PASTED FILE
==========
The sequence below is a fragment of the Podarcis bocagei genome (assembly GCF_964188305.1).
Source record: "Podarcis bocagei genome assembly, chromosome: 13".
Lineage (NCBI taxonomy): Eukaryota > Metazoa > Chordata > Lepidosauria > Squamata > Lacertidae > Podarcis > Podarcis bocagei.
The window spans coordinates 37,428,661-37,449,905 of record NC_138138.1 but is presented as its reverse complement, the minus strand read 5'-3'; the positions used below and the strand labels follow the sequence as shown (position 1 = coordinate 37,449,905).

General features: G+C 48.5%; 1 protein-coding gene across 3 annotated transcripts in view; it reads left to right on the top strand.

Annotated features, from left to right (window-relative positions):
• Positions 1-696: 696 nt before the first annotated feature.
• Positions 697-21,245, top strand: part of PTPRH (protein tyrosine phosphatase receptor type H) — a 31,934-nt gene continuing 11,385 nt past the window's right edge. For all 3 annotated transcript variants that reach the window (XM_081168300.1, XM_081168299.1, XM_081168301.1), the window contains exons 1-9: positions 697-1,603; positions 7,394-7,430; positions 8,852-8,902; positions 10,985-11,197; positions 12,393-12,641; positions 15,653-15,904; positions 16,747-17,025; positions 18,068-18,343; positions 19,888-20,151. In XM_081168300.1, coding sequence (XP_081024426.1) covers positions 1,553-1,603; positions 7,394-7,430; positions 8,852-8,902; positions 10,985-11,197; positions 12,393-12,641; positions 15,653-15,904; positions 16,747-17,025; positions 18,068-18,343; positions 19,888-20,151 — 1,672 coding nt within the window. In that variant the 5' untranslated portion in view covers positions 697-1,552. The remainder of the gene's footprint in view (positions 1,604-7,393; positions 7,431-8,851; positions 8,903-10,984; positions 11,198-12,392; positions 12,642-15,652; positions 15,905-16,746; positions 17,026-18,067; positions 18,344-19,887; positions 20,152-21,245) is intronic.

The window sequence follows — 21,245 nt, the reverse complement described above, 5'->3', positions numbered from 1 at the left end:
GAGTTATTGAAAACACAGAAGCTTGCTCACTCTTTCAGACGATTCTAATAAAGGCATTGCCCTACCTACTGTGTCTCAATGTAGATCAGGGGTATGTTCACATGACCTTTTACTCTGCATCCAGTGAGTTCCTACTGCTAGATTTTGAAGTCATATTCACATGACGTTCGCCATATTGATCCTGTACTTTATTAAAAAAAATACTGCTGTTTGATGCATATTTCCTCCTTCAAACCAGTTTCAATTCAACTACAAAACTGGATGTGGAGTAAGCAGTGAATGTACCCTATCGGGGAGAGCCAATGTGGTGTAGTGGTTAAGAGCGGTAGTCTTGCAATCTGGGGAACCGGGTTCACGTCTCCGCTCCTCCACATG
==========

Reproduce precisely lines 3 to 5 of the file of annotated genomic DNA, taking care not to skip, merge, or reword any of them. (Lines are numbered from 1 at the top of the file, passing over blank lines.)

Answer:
Lineage (NCBI taxonomy): Eukaryota > Metazoa > Chordata > Lepidosauria > Squamata > Lacertidae > Podarcis > Podarcis bocagei.
The window spans coordinates 37,428,661-37,449,905 of record NC_138138.1 but is presented as its reverse complement, the minus strand read 5'-3'; the positions used below and the strand labels follow the sequence as shown (position 1 = coordinate 37,449,905).

General features: G+C 48.5%; 1 protein-coding gene across 3 annotated transcripts in view; it reads left to right on the top strand.